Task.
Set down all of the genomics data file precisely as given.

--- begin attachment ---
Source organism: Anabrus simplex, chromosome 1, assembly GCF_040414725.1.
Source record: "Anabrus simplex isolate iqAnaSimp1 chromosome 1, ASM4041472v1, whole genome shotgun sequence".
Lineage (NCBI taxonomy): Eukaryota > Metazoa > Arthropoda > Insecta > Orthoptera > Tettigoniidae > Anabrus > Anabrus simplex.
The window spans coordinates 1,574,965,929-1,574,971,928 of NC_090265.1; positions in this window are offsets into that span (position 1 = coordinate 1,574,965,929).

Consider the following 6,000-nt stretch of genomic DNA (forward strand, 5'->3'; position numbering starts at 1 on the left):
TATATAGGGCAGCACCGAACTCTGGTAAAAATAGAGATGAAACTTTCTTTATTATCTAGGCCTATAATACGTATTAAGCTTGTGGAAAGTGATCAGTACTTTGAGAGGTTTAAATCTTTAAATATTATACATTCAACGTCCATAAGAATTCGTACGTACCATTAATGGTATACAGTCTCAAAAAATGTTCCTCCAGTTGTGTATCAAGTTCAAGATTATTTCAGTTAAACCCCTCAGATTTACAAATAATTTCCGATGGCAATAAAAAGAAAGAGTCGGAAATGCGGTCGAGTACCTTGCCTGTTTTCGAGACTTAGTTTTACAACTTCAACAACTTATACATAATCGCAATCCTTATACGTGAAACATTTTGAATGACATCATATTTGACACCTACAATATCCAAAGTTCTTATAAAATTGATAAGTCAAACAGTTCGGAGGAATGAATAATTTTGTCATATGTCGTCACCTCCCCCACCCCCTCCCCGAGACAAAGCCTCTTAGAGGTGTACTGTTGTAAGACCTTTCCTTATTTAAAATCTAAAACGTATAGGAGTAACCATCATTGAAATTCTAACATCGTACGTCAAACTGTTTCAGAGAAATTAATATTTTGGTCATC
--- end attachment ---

Source organism: Anabrus simplex, chromosome 1, assembly GCF_040414725.1.
Source record: "Anabrus simplex isolate iqAnaSimp1 chromosome 1, ASM4041472v1, whole genome shotgun sequence".
Lineage (NCBI taxonomy): Eukaryota > Metazoa > Arthropoda > Insecta > Orthoptera > Tettigoniidae > Anabrus > Anabrus simplex.
The window spans coordinates 1,574,965,929-1,574,971,928 of NC_090265.1; positions in this window are offsets into that span (position 1 = coordinate 1,574,965,929).

Consider the following 6,000-nt stretch of genomic DNA (forward strand, 5'->3'; position numbering starts at 1 on the left):
TATATAGGGCAGCACCGAACTCTGGTAAAAATAGAGATGAAACTTTCTTTATTATCTAGGCCTATAATACGTATTAAGCTTGTGGAAAGTGATCAGTACTTTGAGAGGTTTAAATCTTTAAATATTATACATTCAACGTCCATAAGAATTCGTACGTACCATTAATGGTATACAGTCTCAAAAAATGTTCCTCCAGTTGTGTATCAAGTTCAAGATTATTTCAGTTAAACCCCTCAGATTTACAAATAATTTCCGATGGCAATAAAAAGAAAGAGTCGGAAATGCGGTCGAGTACCTTGCCTGTTTTCGAGACTTAGTTTTACAACTTCAACAACTTATACATAATCGCAATCCTTATACGTGAAACATTTTGAATGACATCATATTTGACACCTACAATATCCAAAGTTCTTATAAAATTGATAAGTCAAACAGTTCGGAGGAATGAATAATTTTGTCATATGTCGTCACCTCCCCCACCCCCTCCCCGAGACAAAGCCTCTTAGAGGTGTACTGTTGTAAGACCTTTCCTTATTTAAAATCTAAAACGTATAGGAGTAACCATCATTGAAATTCTAACATCGTACGTCAAACTGTTTCAGAGAAATTAATATTTTGGTCATC